I agree with the comment thread that there is likely to be no one true answer here. I can tell you what I've seen as a hiring manager, but I'm just one point of information...
But in the spirit of attempting to be helpful:
Do all resumes depending on the type of job you are going for (Professional), look the same in general formatting?
I don't see a single consistent format - but all of them include education, skills, experience (usually in a time order), and often there is an intro/summary/objective in the front. And of course contact info on top.
Many large companies or even smaller companies that use a commercial tool for resume streamlining will also ask that you paste the resume information into their tool when you apply - so be prepared with a resume version that has little to no formatting. This is a case of the lowest common denominator - very few of the resume submission sites I've seen have as many nice GUI bells and whistles as (say) the SE answer textbox. :)
Be prepared to have your own layout, as well, that highlights you as best you can - be ready to provide a resume configured YOUR way if at all possible. Better to make your own choices in how you present yourself vs. letting others pick it for you.
So in English does a resume always have Skills, then Education, than Experience? OR does it depend on the company you are attempting to make your employer?
I'd say that for almost all cases in English, you generally want to write in such a way that the very verbose part of any paper (a resume included) is towards the end with a lot of labeling and white space. Which means that for the most part, the experience list goes last as this tends to be the lengthy section. Skills first vs. Education is as far as I can tell a matter of personal preference.
For the most part, if people put special interest or interesting personal facts in, it goes at the very end.
Contact info is always first.
Are there sections of the resume that are more important than others?
The ones highlighted in the job you are applying for. Other than that - readability is the crucial element and highlighting your strengths.
In a professional resume do you still need to use the Objective, or is that now obsolete?
It varies. I see "summary" sometimes instead of objectives, and I've noticed career sites trending toward the idea of "Personal branding" - in other words instead of saying "I want X, Y, Z", you use a summary to describe who you are and how your particular ambitions & talents combined might serve the organization. If you do this, be prepared to update for each job.
Is it still true to keep the formatting down to one page or is it acceptable in this day and age to fill multiple pages?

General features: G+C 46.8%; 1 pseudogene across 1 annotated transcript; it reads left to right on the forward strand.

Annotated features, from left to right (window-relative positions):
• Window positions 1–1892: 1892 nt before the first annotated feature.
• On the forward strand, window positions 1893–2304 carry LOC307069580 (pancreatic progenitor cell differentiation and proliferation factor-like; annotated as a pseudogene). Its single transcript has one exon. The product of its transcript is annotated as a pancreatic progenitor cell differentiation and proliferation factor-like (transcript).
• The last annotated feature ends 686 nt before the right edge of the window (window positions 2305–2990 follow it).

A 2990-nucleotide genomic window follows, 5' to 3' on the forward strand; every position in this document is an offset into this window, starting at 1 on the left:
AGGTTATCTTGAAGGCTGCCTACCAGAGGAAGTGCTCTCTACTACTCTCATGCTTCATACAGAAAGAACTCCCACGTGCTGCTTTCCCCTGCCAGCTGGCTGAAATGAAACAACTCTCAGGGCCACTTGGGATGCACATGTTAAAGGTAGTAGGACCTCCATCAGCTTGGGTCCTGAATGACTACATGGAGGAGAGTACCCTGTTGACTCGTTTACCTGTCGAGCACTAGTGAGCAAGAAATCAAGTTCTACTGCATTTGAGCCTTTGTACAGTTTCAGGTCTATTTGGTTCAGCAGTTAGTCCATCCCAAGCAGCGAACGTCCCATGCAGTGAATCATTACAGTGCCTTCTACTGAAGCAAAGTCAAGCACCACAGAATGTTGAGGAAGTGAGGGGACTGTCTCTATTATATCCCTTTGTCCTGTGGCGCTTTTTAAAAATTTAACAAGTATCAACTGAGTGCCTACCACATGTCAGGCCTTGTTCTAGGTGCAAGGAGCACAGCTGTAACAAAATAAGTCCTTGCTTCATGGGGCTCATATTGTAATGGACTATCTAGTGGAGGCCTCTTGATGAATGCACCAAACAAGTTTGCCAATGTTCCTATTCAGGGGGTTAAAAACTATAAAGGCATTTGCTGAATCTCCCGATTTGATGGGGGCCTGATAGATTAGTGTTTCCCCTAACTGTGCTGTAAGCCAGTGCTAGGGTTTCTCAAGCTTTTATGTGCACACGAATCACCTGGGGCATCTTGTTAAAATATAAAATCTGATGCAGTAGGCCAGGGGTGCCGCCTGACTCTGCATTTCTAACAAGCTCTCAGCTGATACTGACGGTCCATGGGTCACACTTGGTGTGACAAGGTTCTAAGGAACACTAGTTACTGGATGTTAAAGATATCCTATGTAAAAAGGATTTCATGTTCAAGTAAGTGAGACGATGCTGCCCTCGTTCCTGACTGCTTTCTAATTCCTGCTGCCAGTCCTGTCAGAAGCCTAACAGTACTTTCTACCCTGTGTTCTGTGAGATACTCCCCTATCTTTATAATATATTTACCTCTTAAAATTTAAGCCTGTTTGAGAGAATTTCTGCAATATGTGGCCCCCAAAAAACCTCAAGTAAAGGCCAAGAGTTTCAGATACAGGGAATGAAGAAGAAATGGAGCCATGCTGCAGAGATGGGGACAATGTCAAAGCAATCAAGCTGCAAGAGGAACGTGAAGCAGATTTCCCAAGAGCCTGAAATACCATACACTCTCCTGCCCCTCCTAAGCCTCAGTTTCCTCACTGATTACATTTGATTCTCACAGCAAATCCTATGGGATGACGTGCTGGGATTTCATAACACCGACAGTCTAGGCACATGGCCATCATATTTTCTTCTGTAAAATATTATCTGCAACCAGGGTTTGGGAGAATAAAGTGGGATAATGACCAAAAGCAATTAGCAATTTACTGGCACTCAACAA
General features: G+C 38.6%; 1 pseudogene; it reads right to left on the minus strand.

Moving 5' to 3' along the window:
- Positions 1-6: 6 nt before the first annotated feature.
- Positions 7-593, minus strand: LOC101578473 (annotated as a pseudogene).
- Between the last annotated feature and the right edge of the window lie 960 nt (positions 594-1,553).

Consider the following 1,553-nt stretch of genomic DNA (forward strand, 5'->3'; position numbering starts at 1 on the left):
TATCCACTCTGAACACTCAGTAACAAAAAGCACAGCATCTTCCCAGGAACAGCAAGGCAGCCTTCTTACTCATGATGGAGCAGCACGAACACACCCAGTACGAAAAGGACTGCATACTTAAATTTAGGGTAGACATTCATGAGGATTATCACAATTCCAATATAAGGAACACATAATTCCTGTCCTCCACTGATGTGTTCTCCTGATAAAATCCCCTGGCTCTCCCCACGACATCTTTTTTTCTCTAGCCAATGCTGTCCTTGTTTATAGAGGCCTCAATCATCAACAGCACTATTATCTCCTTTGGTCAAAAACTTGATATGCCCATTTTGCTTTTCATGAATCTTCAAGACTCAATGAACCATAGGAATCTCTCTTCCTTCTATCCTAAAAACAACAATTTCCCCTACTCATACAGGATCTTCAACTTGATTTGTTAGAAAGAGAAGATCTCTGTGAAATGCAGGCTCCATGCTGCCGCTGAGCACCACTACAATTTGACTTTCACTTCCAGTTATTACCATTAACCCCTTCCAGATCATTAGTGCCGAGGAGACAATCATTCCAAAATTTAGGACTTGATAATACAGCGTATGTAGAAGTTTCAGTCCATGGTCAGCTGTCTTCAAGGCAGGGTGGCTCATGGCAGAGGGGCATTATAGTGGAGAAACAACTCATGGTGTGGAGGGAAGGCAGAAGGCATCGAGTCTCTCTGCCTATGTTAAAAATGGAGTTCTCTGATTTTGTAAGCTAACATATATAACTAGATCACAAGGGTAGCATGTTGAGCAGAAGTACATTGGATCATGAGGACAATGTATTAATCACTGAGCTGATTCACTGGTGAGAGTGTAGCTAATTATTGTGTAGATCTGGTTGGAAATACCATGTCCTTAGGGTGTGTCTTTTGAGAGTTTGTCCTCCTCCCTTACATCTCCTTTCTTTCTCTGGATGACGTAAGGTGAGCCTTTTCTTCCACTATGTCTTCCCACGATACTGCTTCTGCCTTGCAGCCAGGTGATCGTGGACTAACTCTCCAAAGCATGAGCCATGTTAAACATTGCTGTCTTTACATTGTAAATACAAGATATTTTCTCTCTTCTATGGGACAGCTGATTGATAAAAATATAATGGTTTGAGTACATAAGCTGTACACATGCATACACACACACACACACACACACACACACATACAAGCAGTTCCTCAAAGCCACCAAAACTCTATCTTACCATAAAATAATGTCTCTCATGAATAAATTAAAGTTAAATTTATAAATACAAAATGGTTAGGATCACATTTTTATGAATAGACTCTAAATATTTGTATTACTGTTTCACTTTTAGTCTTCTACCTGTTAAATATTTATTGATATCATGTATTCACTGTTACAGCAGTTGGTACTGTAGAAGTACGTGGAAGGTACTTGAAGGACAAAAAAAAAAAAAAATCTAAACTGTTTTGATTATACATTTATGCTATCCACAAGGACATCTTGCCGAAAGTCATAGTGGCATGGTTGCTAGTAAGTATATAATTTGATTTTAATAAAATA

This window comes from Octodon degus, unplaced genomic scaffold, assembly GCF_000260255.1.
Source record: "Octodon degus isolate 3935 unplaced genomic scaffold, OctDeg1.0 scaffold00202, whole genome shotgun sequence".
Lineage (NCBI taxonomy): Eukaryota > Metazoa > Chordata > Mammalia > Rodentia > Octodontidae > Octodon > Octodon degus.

1 page is still a good guideline. I've seen longer and not turned them down. Be aware, even with 10+ years of experience, the more you make a hiring manager, the more content you better be providing. If you make me (the hiring manager) read a 3 page tome, you better walk on water, because I don't have a lot of time for this and resume writing is terse.
If you own a blog, twitter, website, Linkedin, or even a StackExchange account should you put that information on your resume?
Go for it. They take so little real estate, I have a hard time not seeing them as a win-- unless the content you provide there is shoddy. No one I know of will turn you down because you provided this (unless your content is embarassingly bad), and it may do some good.
Similiarly, skip it if you use the site primarily for social/family stuff - it's just not interesting, don't distract the reader from the meat of who you are as a professional.
If you own a website, is it better to use a Google/AOL/Yahoo, etc. account or your personal website account when attempting to obtain a job from a company?
Doesn't matter. Be aware that the less typing a reader has to do, the better. And resumes are one of the few contexts where they may still be printed more often than they are read online.
Streamline your links, though. Don't give a reader 12 different links to chase down. If you have a website and a collection of worthwhile social media profiles, collect them all on the home page of your site or pick 1 or 2 of the best. There is little to no chance that a reader of a resume has time to click through 10+ links.
When sending a resume as an attachment, do you send it as an .RTF, .DOCX, or .DOC?
Widely variable by industry and company. In most cases, you'll be posting it to a website, and the key is what the website allows.